If you are running independent quality, environmental and health and safety management systems, this may be a good opportunity to consider integration; the forthcoming changes to ISO14001 can also be included at this early stage.

Amalgamate can provide you with advice and guidance on either implementing or revising your existing management systems. Email us at info@amalgamate-safety.com or call +44 (0)141 244 0181.

CDM 2015 – Are you prepared for the proposed changes?

As many of you will be aware, there are changes being proposed to the Construction (Design and Design) Management Regulations in 2015. These significant changes to CDM will have implications to those involved in the design process and will affect how you are currently managing projects.

The proposed changes include the removal of the CDM Coordinator role and the introduction of ‘Principal Designers’, which will see a shift in duty and responsibility for the following areas:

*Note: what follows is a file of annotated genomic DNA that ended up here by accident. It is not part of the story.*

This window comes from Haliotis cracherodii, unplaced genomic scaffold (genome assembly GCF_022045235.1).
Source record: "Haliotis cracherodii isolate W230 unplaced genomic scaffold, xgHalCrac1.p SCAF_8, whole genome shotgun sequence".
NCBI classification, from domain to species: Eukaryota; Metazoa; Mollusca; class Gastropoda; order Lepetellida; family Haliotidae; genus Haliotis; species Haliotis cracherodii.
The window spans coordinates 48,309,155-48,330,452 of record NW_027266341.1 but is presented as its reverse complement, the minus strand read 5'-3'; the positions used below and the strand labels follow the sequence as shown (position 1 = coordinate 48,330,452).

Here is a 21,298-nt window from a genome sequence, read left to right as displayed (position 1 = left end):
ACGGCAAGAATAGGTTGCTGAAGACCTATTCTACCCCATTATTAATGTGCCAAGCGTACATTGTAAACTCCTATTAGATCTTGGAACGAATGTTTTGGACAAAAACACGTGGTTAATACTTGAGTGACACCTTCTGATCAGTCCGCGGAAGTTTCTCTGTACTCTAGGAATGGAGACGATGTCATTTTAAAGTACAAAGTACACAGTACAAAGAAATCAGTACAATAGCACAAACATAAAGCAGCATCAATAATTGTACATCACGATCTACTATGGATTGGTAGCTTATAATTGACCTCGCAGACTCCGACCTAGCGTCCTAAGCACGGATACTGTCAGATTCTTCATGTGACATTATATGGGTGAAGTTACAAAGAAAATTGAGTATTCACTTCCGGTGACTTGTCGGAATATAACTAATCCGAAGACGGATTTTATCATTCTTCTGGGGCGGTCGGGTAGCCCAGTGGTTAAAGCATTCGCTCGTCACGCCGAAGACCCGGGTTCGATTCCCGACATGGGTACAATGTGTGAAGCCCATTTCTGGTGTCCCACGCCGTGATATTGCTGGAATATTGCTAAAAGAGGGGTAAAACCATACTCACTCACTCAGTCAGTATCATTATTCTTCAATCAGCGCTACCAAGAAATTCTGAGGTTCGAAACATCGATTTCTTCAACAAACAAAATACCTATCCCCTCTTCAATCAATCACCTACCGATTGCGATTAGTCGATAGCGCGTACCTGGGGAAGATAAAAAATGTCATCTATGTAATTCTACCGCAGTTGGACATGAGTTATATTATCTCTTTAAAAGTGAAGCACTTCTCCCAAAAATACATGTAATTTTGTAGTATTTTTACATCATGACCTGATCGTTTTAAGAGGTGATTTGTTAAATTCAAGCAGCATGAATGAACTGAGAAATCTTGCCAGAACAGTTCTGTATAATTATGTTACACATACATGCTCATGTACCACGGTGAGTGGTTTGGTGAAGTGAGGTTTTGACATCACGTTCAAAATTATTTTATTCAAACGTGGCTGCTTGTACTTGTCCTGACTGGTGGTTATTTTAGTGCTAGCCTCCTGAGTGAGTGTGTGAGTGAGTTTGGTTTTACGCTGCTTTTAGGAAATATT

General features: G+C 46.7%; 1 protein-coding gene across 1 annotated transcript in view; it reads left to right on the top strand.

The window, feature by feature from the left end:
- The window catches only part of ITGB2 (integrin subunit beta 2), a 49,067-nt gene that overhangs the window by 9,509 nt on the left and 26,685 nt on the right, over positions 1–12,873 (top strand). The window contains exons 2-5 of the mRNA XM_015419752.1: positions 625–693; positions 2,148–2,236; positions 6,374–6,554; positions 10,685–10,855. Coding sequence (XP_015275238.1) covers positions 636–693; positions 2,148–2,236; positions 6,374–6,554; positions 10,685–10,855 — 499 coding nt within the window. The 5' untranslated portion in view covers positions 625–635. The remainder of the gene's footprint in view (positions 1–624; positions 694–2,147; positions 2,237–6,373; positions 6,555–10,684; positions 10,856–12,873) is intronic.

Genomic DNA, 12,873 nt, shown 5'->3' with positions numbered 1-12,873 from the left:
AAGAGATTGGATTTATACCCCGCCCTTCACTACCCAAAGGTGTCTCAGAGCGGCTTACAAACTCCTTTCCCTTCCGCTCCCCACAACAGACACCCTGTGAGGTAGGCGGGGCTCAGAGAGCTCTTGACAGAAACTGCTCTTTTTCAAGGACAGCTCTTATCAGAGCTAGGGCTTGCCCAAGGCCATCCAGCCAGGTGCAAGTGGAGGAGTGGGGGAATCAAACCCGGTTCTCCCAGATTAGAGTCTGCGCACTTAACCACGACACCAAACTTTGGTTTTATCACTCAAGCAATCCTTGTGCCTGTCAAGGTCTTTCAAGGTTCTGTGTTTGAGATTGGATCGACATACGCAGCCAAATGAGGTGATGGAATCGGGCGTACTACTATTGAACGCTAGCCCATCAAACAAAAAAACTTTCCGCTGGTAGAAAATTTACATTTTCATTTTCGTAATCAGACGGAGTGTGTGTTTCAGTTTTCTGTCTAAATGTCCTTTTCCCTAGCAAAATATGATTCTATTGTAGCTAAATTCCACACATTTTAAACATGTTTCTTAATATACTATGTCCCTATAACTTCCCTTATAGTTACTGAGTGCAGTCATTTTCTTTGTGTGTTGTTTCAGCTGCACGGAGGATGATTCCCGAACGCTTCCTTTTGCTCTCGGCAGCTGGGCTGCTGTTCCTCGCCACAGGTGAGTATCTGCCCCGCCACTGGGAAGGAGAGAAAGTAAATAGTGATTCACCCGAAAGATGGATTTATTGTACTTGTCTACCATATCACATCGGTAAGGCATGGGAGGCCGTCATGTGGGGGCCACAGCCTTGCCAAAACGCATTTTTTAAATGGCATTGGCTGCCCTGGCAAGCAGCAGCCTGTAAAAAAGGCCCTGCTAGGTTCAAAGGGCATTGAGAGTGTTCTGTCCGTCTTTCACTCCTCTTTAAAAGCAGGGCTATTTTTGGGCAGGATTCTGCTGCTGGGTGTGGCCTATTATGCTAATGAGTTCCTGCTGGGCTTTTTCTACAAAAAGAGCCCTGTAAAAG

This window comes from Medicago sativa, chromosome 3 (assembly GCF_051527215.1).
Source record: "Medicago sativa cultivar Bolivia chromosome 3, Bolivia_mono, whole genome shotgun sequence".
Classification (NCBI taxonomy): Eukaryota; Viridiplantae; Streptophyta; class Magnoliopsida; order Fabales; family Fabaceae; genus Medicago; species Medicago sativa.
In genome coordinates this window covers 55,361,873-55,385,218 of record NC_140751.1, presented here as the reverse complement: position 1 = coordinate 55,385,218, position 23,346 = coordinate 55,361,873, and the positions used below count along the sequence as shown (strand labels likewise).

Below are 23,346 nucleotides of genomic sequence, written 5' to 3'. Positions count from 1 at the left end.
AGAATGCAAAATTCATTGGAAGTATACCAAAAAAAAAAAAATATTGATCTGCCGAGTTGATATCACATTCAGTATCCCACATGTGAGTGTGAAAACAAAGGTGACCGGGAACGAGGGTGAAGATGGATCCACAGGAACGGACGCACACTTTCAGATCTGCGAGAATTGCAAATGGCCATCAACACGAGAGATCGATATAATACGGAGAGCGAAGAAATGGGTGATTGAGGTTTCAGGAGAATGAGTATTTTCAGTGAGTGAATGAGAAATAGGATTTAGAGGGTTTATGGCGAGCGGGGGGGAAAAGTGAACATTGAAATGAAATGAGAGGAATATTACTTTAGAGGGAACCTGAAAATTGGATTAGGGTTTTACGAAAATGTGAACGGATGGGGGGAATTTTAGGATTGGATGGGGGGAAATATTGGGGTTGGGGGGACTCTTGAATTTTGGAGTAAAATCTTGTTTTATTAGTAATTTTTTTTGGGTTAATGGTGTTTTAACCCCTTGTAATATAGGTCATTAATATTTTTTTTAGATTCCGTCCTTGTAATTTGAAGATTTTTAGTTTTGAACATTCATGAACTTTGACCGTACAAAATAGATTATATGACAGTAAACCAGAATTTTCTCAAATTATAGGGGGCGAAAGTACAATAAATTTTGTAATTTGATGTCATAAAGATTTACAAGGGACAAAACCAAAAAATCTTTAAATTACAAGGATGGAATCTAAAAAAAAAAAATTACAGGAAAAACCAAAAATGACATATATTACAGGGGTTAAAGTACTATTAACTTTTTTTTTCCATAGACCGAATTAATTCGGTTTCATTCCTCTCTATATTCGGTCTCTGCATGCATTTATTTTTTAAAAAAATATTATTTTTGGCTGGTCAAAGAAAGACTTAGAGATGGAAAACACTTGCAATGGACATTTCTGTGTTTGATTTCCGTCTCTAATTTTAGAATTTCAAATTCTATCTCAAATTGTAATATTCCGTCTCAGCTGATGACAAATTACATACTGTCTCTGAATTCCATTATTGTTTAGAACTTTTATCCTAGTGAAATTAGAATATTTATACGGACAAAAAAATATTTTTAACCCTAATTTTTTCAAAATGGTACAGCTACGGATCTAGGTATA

• assisting the client in identifying, obtaining and collating pre-construction information;
  • providing pre-construction information to designers, principal contractor and contractors;
  • ensuring that designers comply with their duties and co-operate with each other;
  • liaising with the principal contractor for the duration of the appointment, and
  • preparing the health and safety file.

As the industry starts to prepare, draft industry guidance has been issued by both the CITB and the HSE on the proposed ‘Principal Designers’ role. This is obviously subject to change but should provide you with an insight on those new requirements.

If you require CDM 2015 systems development, training or delivery support please do not hesitate to give us a call on +44 (0)141 244 0181.

Getting ready for the changes to ISO14001

ISO14001 is the recognised standard for environmental management, and is based on the Plan-Do-Check-Act approach, which enables organisations to manage environmental performance within a sustainable model.

Some changes will be made to ISO14001:2004 in 2015. These are aimed at providing improved benefits and consistency across management systems to organisations which use multiple ISO standards.

Here’s a brief summary of the changes:

Clause 4: Context of the organisation is a new clause requiring organisations to have a high level of awareness of their relationship with the environment, and strategic understanding of the important issues that can affect the way their environmental responsibilities are managed.